Sunday, 29 May 2011

Should a 50%-plus-one vote be sufficient for separation?

Media has been buzzing around lately after Jack Layton’s comments that the NDP would back 50%-plus-one rule for Quebec’s secession. He stated on May 26th, “What constitutes a majority is 50%-plus-one. That’s been crystal clear for five years as the official policy of our party.”

I don’t understand the media frenzy on this issue. Is there another definition of a majority? I don’t even understand why Jack felt the need to explain a statistic fact.

Many Canadians are uncomfortable with such statements. They fear that the separatists’ goal becomes easier to attain. But let’s be clear! The separatist are only following a democratic process. They are not planning a coup d’état. So no matter how much you dislike the idea of a separate Quebec, it’s the choice of the people of Quebec.

By not believing in the 50%-plus-one rule, you are acting as a dictator - “It doesn’t matter what they think… I know what’s best for them.” Even if you believe that a separation would hurt Quebec economically and financially, it’s not your call.

It’s interesting to note that in Quebec’s riding of Montmagny-L'Islet-Kamouraska-Rivière-du-Loup, NDP candidate François Lapointe defeated the Conservative incumbent Bernard Généreux by a mere 9 votes. I haven’t noticed anyone saying that it’s too close and the result should be ignored.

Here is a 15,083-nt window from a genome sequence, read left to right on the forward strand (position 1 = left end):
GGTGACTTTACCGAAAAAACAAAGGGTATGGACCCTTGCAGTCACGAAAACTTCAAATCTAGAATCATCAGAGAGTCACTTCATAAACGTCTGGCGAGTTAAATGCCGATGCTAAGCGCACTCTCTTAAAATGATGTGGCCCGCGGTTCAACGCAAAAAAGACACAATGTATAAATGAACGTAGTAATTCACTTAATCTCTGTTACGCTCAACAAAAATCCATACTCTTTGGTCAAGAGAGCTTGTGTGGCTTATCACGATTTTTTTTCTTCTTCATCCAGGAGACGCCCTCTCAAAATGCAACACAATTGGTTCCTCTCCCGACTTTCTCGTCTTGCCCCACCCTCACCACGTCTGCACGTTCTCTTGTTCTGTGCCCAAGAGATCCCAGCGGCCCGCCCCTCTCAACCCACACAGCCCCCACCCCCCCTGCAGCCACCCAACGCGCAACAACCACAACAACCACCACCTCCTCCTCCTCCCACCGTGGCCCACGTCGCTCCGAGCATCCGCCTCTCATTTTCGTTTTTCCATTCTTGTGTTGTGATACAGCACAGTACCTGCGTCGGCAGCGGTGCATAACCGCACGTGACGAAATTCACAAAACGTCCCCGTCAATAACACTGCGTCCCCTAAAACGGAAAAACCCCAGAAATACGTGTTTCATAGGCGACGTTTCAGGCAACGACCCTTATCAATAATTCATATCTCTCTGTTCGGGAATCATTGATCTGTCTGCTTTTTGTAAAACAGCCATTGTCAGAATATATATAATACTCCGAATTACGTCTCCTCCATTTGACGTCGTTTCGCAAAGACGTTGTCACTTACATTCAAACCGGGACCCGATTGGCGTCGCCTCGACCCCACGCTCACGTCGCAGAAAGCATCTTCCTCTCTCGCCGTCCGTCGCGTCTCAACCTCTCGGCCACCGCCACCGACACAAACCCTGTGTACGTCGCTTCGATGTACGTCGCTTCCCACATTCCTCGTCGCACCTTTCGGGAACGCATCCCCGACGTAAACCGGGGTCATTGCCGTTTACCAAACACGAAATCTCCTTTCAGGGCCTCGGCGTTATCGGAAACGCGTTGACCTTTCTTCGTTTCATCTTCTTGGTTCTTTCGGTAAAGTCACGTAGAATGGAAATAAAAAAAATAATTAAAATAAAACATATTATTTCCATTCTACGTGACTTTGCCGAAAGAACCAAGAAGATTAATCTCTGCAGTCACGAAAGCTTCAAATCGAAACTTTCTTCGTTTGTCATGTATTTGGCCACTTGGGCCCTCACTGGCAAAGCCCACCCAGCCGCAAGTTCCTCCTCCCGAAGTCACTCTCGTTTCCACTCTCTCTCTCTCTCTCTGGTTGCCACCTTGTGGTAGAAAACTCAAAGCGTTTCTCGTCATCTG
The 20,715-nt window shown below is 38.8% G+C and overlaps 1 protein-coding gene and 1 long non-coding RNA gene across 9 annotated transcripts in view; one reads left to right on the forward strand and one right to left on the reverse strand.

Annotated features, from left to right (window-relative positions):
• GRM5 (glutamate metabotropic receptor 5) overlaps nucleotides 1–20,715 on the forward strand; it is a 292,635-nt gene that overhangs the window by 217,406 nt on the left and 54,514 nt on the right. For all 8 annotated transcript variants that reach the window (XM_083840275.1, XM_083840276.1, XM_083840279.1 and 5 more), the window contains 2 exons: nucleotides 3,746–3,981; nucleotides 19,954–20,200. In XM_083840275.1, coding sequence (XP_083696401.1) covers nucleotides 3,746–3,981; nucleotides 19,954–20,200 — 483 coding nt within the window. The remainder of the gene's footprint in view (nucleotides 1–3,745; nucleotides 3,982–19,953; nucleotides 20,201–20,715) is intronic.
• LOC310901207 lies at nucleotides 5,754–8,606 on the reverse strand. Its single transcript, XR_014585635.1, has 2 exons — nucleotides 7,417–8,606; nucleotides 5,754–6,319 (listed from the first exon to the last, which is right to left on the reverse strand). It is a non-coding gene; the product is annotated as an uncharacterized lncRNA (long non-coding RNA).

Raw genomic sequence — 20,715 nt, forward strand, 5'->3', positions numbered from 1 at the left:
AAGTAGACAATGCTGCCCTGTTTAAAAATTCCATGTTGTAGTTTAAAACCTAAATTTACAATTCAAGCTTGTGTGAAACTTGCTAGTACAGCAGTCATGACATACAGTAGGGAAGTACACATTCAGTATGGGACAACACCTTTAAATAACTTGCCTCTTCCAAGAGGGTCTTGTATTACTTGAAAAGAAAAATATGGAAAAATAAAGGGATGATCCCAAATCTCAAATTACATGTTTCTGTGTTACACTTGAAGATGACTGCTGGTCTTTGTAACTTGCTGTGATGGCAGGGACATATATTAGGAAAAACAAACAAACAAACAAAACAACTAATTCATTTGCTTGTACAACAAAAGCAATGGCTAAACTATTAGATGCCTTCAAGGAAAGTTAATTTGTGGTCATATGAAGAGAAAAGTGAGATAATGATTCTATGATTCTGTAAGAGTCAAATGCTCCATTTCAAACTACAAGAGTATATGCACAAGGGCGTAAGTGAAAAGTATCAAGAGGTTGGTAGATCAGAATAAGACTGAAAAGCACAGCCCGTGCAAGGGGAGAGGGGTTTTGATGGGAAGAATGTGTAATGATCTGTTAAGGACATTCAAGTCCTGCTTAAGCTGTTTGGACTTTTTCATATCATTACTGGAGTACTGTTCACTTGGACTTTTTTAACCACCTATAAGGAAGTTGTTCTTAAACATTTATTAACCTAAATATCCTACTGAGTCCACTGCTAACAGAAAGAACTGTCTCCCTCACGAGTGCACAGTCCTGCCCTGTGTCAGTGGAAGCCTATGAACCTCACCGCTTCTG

Personally, I want Quebec to be part of Canada. I believe that Quebec is not an accessory, it’s a vital part. I argue that Canada without Quebec would never be the same. However, I sympathize with Quebecers who feel left alone. They have a different language, culture and are more left leaning. They are more European-like, while English Canadians are more American-like. On top of that, they feel bashed and ignored by English Canada. Do you recall Don Cherry’s “Europeans and French guys” comments, and that separatists are “bunch of whiners”?

Instead of focusing on finding ways to complicate the referendum process, I think it’s much better if we give Quebecers compelling reasons to want to stay within Canada. We must truly act as one country… If one part of the body hurts, all the other parts hurt with it too. I am hopeful when I heard Jack Layton’s commitment to create “winning conditions” for Quebec. Let’s embrace this vision.

So ask yourself this question – Should a 50%-plus-one vote be sufficient for separation?

Monday, 16 May 2011

NDP – Will it capitalize on its winnings? Or will it falter back to square one?

There are many opinions regarding the NDP’s future by the next federal election: Some claim that the NDP’s success is a Cinderella story, a fluke or simply a protest vote that would not reoccur. Others claim that the NDP will be the new voice of the Left and will represent the official opposition for several elections. The more hopeful expect, or hope, that it will lead the next government, whether a minority or a majority. And let’s not forget about the discussions of a possible merger with the liberals.

This post is not to predict how the future of the NDP will look like. I have to argue that all bets are up for grabs… It will depend on the NDP’s strategy and approach, other parties’ performance, voters’ reaction (especially in Quebec) and frankly… pure luck!